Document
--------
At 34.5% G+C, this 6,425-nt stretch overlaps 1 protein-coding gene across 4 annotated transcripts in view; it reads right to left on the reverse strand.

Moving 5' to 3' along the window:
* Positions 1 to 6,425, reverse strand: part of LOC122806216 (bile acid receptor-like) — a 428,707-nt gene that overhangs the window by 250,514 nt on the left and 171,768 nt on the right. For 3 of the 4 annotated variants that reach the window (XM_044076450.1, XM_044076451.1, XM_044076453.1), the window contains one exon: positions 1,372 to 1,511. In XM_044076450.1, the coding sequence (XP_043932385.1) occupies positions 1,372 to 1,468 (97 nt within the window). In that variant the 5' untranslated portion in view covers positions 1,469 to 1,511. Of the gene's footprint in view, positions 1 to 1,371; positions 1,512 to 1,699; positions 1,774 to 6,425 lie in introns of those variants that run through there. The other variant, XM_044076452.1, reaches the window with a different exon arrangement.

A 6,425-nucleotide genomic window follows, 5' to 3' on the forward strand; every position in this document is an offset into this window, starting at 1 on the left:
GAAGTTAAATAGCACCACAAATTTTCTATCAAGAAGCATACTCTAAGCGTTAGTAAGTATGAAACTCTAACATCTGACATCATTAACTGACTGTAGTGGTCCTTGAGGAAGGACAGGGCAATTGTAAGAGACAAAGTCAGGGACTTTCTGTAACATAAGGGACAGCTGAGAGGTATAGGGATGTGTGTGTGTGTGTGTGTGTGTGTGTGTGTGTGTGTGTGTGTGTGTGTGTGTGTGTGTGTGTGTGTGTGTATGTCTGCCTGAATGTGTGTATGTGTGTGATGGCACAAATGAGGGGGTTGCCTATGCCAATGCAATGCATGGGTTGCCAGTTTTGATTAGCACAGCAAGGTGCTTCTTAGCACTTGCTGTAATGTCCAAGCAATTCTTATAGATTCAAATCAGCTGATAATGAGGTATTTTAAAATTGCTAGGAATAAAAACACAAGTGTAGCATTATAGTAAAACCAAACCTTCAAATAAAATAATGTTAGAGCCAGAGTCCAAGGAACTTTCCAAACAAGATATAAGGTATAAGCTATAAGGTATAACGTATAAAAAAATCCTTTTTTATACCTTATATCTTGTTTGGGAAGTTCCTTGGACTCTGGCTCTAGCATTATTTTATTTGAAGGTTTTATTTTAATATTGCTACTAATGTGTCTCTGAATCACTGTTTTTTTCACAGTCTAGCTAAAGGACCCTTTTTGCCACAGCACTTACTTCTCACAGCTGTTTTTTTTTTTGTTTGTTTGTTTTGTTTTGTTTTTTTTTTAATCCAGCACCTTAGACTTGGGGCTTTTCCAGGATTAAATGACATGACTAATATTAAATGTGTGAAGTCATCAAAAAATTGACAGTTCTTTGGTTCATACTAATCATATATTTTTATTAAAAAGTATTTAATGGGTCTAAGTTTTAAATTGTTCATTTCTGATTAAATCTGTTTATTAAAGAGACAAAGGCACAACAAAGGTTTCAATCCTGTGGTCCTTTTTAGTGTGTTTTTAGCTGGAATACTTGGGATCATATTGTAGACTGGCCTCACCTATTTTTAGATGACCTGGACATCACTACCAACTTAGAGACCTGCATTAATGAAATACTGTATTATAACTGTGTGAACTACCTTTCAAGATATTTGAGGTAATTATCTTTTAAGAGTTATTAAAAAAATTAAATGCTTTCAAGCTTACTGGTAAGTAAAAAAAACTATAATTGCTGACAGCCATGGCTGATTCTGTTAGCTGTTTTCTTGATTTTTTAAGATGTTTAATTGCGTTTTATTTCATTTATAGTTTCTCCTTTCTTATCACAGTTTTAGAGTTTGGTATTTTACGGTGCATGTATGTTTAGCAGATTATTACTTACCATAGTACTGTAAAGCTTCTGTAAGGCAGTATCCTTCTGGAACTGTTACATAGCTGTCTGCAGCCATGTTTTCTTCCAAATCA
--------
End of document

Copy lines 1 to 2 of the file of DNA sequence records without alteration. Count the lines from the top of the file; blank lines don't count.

At 34.5% G+C, this 6,425-nt stretch overlaps 1 protein-coding gene across 4 annotated transcripts in view; it reads right to left on the reverse strand.

Moving 5' to 3' along the window: